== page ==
How Important Is a Pilot’s First Airplane?

Why older trainers often have the edge on newer ones.

A trio of classic Cessna 152 trainers tour Pennsylvania. (Mark Deangelo)
Air & Space Magazine

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The airplane that emerged was the Cessna 162 Skycatcher, almost a direct replacement for the old 150/152, with a high wing, two seats, and a Continental O-200 driving the prop (see “A Flight in a Skycatcher,” p. 57). But it’s also very different. The interior is much roomier, with more window area providing improved visibility. The seats are fixed, while the rudder pedals adjust fore and aft, and instead of a yoke there’s a stick-like single horn for pitch and roll control. All 162s come with a Garmin “glass” cockpit, replacing the old “steam gauge” panel and its dial-pointer indicators with an electronic display.

And the choice of glass for the panel and avionics has set off a lively discussion about how a trainer should be equipped. The brainy panel of the 162 does a lot of thinking for the pilot, especially in terms of situational awareness, which the older group of instruments couldn’t. (It will even calculate weight and balance, ensuring the airplane isn’t overweight and will be stable in flight.) At Savannah Aviation, a Cessna Pilot Center that teaches flying with a new 162 on the flightline since December 2011, along with older types, Mike Calarruda, the owner, says: “I believe in going with steam gauges first, then glass. With steam gauges you have to do the planning and the calculations. Glass saves you all that. It’s hard to go from glass back to steam gauges.”

Three years ago, the Flight School Association of North America was formed to advocate on behalf of thousands of independent flying schools. The CEO, Robert Rockmaker, has focused on one startling statistic: “If you take 100 new customers who start to learn to fly this month, and at different flight schools, not all at the same school, we will find collectively that somewhere between…20 [and] 25 to 30 percent of them will actually go all the way through and complete [the requirements] to get their first private pilot certificate.”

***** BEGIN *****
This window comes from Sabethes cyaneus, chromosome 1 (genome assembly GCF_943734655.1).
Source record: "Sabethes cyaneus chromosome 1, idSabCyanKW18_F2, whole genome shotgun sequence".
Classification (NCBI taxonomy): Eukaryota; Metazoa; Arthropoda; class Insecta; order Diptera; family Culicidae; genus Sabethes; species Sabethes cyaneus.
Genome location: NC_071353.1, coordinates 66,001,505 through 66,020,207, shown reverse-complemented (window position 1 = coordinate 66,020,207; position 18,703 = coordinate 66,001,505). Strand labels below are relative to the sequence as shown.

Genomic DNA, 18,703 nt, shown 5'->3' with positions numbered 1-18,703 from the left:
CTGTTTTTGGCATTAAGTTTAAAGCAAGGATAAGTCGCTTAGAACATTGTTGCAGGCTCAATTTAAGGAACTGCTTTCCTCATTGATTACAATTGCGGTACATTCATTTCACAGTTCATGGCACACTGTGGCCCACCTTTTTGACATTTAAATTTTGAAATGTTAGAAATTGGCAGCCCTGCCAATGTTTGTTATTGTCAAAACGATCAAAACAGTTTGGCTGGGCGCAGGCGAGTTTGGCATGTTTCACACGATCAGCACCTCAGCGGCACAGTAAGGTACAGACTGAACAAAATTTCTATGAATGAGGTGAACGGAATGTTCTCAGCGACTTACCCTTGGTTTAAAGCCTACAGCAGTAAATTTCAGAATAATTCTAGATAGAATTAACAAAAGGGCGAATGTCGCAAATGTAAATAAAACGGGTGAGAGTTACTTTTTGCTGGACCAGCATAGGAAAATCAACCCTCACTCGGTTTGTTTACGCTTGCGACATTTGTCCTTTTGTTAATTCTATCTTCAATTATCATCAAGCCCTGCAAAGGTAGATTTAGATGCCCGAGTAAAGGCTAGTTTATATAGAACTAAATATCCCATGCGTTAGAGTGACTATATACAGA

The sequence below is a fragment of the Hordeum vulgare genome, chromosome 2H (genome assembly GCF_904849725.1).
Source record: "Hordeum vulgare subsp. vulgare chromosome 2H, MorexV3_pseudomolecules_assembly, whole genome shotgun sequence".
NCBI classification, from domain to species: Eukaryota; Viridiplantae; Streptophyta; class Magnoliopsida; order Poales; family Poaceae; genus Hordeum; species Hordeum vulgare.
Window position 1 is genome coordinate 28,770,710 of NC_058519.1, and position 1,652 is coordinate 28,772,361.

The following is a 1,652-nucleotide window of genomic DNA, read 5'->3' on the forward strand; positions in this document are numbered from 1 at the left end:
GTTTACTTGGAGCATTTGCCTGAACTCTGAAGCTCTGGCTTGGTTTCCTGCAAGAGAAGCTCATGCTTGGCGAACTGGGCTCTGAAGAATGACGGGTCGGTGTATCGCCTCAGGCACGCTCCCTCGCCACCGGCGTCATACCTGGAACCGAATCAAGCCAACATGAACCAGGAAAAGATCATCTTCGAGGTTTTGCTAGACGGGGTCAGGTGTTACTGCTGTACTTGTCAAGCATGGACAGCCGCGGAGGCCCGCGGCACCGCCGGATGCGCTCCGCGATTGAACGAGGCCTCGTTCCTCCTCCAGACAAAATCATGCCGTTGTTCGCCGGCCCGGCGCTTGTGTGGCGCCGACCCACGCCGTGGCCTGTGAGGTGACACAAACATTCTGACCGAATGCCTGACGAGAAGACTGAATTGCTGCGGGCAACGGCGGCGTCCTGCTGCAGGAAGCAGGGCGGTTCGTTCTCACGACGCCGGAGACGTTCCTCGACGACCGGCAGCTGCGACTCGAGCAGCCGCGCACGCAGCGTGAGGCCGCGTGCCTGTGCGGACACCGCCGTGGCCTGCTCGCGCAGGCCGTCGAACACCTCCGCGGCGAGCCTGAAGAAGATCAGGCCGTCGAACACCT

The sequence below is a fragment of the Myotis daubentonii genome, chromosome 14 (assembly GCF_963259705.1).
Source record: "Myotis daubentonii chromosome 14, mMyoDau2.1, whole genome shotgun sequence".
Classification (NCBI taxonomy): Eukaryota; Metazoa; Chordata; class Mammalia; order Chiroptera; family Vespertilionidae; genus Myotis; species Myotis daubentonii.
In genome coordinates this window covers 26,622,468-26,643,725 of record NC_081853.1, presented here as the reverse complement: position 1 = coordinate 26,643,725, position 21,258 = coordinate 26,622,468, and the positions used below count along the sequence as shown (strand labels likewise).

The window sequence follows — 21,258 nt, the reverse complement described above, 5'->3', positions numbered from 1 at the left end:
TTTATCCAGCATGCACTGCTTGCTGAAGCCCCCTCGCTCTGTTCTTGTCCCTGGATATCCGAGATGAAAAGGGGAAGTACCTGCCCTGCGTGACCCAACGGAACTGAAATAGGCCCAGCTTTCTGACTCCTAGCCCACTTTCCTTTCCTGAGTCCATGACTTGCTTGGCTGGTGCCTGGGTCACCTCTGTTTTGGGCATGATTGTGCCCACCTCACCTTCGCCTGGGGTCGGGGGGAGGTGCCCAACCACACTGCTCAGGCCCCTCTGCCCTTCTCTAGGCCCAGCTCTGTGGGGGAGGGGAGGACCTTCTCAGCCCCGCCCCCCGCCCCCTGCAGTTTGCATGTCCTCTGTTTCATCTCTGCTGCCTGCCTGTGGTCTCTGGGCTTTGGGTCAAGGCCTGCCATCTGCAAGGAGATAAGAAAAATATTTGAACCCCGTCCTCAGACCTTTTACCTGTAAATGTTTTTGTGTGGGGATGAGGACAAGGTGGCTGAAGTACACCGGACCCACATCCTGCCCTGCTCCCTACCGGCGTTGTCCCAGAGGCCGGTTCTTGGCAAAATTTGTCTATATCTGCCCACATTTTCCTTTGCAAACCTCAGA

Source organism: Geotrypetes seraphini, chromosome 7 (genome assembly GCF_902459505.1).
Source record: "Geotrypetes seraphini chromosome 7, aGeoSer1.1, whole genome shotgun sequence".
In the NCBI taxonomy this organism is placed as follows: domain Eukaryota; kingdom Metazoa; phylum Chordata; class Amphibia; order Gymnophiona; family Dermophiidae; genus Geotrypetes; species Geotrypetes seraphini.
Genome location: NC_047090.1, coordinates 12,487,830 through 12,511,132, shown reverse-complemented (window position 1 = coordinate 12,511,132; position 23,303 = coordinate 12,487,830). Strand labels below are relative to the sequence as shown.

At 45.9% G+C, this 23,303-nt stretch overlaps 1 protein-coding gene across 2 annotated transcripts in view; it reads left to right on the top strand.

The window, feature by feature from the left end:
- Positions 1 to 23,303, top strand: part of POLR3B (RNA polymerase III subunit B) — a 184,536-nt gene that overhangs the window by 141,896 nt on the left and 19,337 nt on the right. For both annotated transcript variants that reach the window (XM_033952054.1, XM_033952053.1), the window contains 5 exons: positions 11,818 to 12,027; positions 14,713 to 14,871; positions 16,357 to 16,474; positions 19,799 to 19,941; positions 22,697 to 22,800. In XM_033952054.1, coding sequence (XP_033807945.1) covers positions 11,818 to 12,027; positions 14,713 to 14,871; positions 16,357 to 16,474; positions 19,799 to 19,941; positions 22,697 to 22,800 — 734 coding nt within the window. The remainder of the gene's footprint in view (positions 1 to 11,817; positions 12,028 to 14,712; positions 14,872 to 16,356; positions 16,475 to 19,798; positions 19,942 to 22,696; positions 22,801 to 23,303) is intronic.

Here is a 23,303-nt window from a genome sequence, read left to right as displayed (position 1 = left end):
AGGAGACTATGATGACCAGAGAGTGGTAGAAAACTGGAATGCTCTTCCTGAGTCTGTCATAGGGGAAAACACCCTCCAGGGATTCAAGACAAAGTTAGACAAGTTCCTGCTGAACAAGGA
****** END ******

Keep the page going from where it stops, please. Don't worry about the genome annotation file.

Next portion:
Rockmaker believes that the success of a given pilot candidate has little to do with the age and technology level of the training fleet. “We need people to fly airplanes first,” he says. “Not computers. Not simulators. I’ve seen people fly in these glass machines, and they are just totally focused on the computer and hardly put their head out the window [to scan for terrain or traffic]. So the idea that by having a newer airplane, perhaps with a lot of the glass inside, is going to make things better, make people happier—well, it may make people happy because they’re so used to seeing computer screens. The age of the airplane does not have a direct relationship to the quality of the pilot.” He says there are no precise numbers out there, but the current age of the average trainer is 20 to 25 years.

For the foreseeable future, U.S.-based student pilots will continue to train in older airplanes. At the National Business Aircraft Association convention last October, a reporter asked Cessna CEO Scott Ernest about the 162, and Ernest said it had “no future.” And in January, Cessna notified aircraft dealers that the company’s lineup no longer includes the Skycatcher. The decision was based on soft sales: Only about 200 162s have been sold. Says Tracy Leopold: “Cessna always lets the market dictate what we build and don’t build.”

So if you are thinking about taking flying lessons, be prepared to do so in a used aircraft—probably a good old Cessna 152 trainer.

About George C. Larson

George C. Larson served as editor of Air & Space from 1985 to 2005. He is currently an inactive pilot, but holds a commercial pilot's license, with instrument and multi-engine ratings. He is between airplanes at this time, but has owned or operated a Grumman American AA-5B Tiger and a Mooney 201. He has been writing about aviation since 1972, when he joined the staff of Flying Magazine.

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